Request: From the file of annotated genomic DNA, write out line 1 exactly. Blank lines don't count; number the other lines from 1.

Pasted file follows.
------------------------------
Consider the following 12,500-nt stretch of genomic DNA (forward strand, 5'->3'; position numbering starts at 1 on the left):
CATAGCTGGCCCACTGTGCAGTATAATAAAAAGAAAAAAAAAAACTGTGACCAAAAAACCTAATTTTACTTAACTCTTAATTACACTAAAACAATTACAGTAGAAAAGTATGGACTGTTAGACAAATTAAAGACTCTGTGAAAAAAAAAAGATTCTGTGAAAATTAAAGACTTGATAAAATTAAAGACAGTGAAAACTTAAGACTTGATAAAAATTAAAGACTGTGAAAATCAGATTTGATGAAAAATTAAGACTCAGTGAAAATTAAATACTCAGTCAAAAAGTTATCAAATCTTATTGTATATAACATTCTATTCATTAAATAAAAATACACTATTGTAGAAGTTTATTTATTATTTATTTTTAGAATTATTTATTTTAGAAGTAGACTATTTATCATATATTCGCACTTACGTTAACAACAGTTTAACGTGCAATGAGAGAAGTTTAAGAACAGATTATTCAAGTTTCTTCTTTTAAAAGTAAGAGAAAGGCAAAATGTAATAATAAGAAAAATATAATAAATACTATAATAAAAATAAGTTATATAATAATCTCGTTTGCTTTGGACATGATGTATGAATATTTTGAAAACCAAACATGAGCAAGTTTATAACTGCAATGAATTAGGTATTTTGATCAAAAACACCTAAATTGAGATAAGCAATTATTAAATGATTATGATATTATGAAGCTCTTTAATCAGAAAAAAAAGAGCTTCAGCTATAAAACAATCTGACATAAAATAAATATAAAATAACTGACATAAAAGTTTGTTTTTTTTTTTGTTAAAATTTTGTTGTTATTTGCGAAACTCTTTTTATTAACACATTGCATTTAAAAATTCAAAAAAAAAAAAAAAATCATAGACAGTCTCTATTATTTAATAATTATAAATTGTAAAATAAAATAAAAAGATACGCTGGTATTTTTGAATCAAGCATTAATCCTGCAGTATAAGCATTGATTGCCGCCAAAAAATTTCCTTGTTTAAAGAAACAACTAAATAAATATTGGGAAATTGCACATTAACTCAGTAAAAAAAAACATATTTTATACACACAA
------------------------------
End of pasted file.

Consider the following 12,500-nt stretch of genomic DNA (forward strand, 5'->3'; position numbering starts at 1 on the left):